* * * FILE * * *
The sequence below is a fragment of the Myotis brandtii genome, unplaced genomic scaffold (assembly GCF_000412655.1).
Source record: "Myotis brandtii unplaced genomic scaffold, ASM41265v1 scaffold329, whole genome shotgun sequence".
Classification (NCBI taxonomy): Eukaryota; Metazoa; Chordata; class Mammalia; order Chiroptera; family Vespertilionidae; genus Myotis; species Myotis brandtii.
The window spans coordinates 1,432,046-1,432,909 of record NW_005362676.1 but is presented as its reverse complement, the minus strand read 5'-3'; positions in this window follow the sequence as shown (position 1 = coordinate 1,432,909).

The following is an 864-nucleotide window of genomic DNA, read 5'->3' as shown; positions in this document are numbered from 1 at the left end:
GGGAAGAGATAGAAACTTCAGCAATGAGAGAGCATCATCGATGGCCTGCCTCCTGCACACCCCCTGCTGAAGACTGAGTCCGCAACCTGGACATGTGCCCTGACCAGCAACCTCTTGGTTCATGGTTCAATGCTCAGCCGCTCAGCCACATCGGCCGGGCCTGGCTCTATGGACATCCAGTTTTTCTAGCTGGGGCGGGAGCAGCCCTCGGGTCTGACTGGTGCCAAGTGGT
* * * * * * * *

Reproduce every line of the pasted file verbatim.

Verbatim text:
The sequence below is a fragment of the Myotis brandtii genome, unplaced genomic scaffold (assembly GCF_000412655.1).
Source record: "Myotis brandtii unplaced genomic scaffold, ASM41265v1 scaffold329, whole genome shotgun sequence".
Classification (NCBI taxonomy): Eukaryota; Metazoa; Chordata; class Mammalia; order Chiroptera; family Vespertilionidae; genus Myotis; species Myotis brandtii.
The window spans coordinates 1,432,046-1,432,909 of record NW_005362676.1 but is presented as its reverse complement, the minus strand read 5'-3'; positions in this window follow the sequence as shown (position 1 = coordinate 1,432,909).

The following is an 864-nucleotide window of genomic DNA, read 5'->3' as shown; positions in this document are numbered from 1 at the left end:
GGGAAGAGATAGAAACTTCAGCAATGAGAGAGCATCATCGATGGCCTGCCTCCTGCACACCCCCTGCTGAAGACTGAGTCCGCAACCTGGACATGTGCCCTGACCAGCAACCTCTTGGTTCATGGTTCAATGCTCAGCCGCTCAGCCACATCGGCCGGGCCTGGCTCTATGGACATCCAGTTTTTCTAGCTGGGGCGGGAGCAGCCCTCGGGTCTGACTGGTGCCAAGTGGT